Back in ye olden tymes of 2008 when I was deciding to make the transition from MySpace to Facebook, the biggest selling point turned out to be the optional relationship status. On the ‘Space, it was mandatory, so you had to proclaim your singlehood, then have “the talk” with your new significant other about changing your status to “In a Relationship.” And then when that tanked, you had to crawl back to the computer, and humbly make the change back after noticing that the person who just dumped you is now “In a Relationship” with someone else. But Facebook let you avoid that! You didn’t have to say a thing! And that was great! But still, some people really feel the need to keep everyone posted on how their relationships are going. And now, those relationships include those with a woman’s fetus. Um, thank you?
Oh, yes: Now you, too, can announce the goings-on of your uterus or the uterus you love by adding “Expecting: Child” to your list of family members and friends. (Unless you are expecting an alien, dinosaur, or mythical fairy zygote. Those are not currently options.) And now, in addition to all those wonderful, darling fetus updates, there is an official recognition on Facebook for feti!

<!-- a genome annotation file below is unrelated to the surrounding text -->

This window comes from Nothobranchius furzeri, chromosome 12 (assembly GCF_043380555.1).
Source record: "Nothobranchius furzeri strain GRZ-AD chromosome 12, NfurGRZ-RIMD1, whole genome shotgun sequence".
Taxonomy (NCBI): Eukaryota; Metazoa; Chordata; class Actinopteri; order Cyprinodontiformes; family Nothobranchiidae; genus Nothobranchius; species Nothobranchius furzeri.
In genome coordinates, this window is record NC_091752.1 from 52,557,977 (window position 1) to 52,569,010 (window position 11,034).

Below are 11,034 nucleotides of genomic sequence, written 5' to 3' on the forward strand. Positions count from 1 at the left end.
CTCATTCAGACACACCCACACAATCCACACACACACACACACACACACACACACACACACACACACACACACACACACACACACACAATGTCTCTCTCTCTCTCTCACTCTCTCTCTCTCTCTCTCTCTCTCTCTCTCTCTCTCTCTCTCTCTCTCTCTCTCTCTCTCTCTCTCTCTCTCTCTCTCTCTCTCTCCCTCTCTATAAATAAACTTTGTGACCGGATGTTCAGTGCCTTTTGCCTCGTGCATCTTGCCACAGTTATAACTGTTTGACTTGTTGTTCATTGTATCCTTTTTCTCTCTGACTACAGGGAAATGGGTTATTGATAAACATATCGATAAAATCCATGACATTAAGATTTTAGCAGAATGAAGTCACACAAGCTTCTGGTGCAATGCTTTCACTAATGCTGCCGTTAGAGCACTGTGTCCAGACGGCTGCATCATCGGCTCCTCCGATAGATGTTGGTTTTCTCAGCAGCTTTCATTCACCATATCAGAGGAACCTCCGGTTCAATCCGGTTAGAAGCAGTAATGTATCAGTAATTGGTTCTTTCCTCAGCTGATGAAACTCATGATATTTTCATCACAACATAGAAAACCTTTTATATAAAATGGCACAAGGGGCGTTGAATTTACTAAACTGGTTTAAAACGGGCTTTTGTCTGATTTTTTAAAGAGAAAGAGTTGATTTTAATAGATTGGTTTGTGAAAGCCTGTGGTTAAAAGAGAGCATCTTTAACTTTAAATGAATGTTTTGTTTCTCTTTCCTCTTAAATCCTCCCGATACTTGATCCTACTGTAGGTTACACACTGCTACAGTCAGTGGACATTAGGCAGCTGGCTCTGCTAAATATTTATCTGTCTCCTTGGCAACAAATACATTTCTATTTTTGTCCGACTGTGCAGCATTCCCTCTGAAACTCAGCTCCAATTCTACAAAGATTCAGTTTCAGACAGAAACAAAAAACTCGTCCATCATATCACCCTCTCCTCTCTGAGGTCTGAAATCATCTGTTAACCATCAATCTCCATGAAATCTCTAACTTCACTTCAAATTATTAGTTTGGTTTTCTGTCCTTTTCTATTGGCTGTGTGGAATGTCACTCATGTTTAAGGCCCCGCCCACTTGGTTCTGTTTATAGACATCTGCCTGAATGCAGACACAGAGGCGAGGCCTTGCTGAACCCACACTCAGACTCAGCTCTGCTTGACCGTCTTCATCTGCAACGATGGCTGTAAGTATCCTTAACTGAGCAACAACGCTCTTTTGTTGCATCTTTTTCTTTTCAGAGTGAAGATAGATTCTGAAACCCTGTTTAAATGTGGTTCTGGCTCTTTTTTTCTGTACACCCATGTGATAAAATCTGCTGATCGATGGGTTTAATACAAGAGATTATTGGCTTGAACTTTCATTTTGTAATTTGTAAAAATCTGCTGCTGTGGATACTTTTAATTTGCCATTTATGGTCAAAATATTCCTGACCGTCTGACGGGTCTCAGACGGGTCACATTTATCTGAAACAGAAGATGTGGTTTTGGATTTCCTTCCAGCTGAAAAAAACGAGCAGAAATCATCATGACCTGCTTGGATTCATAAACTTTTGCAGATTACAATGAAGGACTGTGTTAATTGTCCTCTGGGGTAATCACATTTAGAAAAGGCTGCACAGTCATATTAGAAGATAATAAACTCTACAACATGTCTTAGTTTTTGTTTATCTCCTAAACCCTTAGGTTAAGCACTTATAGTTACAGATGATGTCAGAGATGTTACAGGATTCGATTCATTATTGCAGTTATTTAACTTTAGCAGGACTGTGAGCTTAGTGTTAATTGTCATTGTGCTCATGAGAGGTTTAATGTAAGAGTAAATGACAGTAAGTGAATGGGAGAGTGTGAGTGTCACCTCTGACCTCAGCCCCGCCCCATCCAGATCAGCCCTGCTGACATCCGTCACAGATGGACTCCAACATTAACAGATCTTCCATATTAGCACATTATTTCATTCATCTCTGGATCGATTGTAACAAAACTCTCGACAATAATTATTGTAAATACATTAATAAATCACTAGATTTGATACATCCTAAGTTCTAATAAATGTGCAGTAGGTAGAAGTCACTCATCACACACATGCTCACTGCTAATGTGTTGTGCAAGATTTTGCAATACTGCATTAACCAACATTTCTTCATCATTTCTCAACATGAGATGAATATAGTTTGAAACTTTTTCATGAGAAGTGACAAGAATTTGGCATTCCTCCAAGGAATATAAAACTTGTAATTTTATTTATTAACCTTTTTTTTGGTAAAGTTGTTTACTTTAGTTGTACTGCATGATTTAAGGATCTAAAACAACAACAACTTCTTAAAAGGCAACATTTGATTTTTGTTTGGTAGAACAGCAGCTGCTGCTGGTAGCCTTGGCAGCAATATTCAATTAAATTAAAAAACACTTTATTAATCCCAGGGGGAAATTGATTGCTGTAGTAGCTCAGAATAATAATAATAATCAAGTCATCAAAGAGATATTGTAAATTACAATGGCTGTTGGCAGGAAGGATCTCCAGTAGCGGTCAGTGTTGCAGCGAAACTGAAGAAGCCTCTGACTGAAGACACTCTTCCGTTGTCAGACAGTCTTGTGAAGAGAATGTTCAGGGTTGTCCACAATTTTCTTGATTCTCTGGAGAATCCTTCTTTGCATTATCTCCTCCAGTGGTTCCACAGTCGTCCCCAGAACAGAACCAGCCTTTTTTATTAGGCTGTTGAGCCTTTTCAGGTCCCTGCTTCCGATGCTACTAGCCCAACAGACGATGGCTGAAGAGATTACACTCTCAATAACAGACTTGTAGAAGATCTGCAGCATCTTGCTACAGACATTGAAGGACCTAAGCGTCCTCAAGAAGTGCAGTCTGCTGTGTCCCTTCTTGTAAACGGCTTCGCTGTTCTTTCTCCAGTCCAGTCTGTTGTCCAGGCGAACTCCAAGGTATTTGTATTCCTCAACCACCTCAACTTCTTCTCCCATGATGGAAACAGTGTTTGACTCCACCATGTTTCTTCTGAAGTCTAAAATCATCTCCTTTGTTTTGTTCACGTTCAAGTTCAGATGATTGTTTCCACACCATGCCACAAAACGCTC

Apparently, what was happening was that people were creating new profiles for their fetus and then maintaining those profiles once the babies were born. And that violates the Facebook rule that only those over the age of 13 can have a profile. (Because babies can’t type! Silly babies.) So instead, this option was created to allow expectant parents (both mothers and fathers) have the legitimization they so deeply desire. In this culture of massive oversharing, this isn’t a surprising addition to Facebook, but it is a potentially awkward one.
At the risk of sounding like a Debbie Downer, let me harken back to the relationship status thing. The moral of that story was that it didn’t work out. And as sad as the thought is, it’s something that’s happened to a lot of expectant parents. And a pregnancy that doesn’t work out is much sadder than a relationship that doesn’t work out. The risk of a situation involving possibly hundreds of “friends” knowing details that turned out to be too tragic or personal to share is very great. Having a child is a very exciting thing to happen, but when there’s someone’s health at stake, it’s probably better to be extremely cautious and/or patient before making such an announcement on Facebook.
But as always, it’s an option. You don’t have to choose it at all. At least we can thank Facebook for that.